In Turkey, there is growing interest in flavored waters as well as other functional food and beverage. (Photo © Paul Reid I Dreamstime)
Coffee and water consumption
Turkish coffee is globally renowned for its quality and taste but it is valued by local consumers, too. Over 2015-16, an average of 920 grams per person was consumed, nearly double from 2013-14 levels of 595 grams per person. While the country doesn’t lead the list of coffee-drinkers, it shows sizeable opportunities for specialist exporters. Turkey’s coffee sector is worth more than $162 million and while that may appear relatively small in terms of its global peers, the market is rising 15% year on year, a reason enough for exporters to take this market seriously. Coffee imports in Turkey grew from $56 million in 2010 to $104 million in 2014, indicative of how this drink holds immense potential.
Mineral water demand is growing, too. Since 2010, the market for imported water has risen from $34.3 million to $67.2 million as per Harvard University’s Centre for International Development.
Supermarkets are gaining traction in Turkey. Frozen foods generated revenues of about $1 billion in 2014. The annual growth rate between 2010 and 2014 was 4.7%. Packaged food consumption is growing given the demand for convenience.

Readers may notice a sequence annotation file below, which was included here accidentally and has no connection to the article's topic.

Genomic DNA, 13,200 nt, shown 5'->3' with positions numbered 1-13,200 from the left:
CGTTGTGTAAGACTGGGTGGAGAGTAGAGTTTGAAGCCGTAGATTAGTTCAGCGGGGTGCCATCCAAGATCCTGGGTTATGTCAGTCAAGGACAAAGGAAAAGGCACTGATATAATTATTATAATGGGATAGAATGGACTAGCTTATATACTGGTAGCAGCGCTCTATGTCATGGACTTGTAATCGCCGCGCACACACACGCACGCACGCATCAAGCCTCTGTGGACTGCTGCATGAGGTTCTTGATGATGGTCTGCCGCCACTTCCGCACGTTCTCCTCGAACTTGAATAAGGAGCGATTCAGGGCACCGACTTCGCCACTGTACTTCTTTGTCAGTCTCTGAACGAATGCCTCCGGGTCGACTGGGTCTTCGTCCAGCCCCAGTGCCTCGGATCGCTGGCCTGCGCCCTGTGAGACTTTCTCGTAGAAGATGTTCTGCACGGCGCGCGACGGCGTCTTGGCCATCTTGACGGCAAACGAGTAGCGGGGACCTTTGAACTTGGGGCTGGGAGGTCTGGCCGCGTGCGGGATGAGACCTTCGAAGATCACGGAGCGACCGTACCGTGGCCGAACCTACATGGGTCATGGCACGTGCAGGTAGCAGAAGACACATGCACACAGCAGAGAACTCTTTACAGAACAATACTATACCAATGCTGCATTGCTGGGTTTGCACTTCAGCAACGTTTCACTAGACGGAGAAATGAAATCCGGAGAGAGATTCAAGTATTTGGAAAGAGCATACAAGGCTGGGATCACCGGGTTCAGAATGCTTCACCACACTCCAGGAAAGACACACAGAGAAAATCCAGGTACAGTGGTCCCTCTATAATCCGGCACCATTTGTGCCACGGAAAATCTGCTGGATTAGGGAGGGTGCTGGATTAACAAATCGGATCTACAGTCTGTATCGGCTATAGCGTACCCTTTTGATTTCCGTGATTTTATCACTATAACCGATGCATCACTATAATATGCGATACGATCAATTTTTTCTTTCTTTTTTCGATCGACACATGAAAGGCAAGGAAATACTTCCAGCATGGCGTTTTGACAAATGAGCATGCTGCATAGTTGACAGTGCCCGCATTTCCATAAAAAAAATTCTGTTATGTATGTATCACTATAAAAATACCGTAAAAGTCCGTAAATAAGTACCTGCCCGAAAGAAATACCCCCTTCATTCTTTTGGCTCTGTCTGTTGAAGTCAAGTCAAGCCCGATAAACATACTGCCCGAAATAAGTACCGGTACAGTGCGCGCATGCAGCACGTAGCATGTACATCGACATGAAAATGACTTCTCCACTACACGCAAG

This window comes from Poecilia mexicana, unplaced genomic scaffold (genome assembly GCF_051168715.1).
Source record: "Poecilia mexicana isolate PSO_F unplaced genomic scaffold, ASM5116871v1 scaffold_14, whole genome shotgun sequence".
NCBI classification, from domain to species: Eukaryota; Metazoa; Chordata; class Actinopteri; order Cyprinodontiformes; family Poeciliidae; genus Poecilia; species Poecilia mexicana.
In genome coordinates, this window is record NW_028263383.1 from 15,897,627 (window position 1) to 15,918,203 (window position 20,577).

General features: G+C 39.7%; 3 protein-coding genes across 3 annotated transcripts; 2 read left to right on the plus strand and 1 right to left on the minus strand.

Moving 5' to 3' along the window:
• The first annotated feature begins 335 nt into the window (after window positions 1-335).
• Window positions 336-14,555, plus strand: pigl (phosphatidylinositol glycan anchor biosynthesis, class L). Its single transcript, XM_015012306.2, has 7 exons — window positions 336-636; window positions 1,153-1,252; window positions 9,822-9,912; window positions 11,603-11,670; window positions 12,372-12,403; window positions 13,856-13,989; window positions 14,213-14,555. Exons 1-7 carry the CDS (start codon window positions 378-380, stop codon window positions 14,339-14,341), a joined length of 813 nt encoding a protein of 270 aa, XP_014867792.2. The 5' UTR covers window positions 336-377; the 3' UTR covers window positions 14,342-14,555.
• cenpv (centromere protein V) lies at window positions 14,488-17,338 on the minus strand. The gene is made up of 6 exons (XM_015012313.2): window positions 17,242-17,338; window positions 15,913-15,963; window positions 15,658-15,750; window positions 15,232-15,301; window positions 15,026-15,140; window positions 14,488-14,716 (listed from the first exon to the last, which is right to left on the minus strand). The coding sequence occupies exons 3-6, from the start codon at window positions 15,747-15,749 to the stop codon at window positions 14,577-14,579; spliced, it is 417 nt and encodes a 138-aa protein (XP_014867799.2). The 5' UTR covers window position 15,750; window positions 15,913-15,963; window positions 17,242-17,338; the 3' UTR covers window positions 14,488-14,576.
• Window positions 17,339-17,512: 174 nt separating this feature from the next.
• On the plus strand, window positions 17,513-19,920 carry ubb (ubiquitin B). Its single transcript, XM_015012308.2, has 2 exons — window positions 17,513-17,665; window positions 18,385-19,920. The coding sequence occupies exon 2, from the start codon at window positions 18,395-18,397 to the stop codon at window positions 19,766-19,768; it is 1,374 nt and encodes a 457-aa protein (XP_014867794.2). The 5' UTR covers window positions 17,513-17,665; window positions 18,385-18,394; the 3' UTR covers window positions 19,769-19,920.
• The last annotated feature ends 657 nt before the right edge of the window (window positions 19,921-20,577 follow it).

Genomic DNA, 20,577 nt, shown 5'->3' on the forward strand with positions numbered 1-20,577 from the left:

Nuts and fruits
The world’s third largest producer of hazelnuts, only after China and the USA, Turkey holds intent of investment in Azerbaijan according to Turkish media. Local businessmen have commenced investing or renting gardens in Azerbaijan and Georgia to maintain its dominance. In 2016, Turkey earned nearly $ 2 billion in revenues from nuts exports mainly to Italy, France and Germany.
In 2017, Turkish group Anatolia operating in international dried fruits markets, purchased UK brand Whitworths, a supplier of fruit, nuts and seeds, to offer the scope for long-term growth synergizing the strengths of both brands.
Turkey exported nearly $182.6 million worth of chocolate and $2 billion for nuts (Photo © Julián Rovagnati)
Sweet and chocolate offerings
Of the $182.6 million worth of chocolate exported in 2016, about $109 million was purchased by Arab countries, according to the Turkish Statistical Institute (TurkStat), weighing in at 71,300 tons. Iraq topped the list with $35.3 million worth of chocolate imports followed by Saudi Arabia ($17.1 million) and the United Arab Emirates ($14.7 million).
Over the same period, chocolate imports weighed in at 2,300 tons valued at $21.3 million. Bulk of the imported chocolate came from Germany, with $11.6 million. Turkish brand Ülker announced its strategic plans of growing 23% in the MENA market post its merger with British McVitie’s.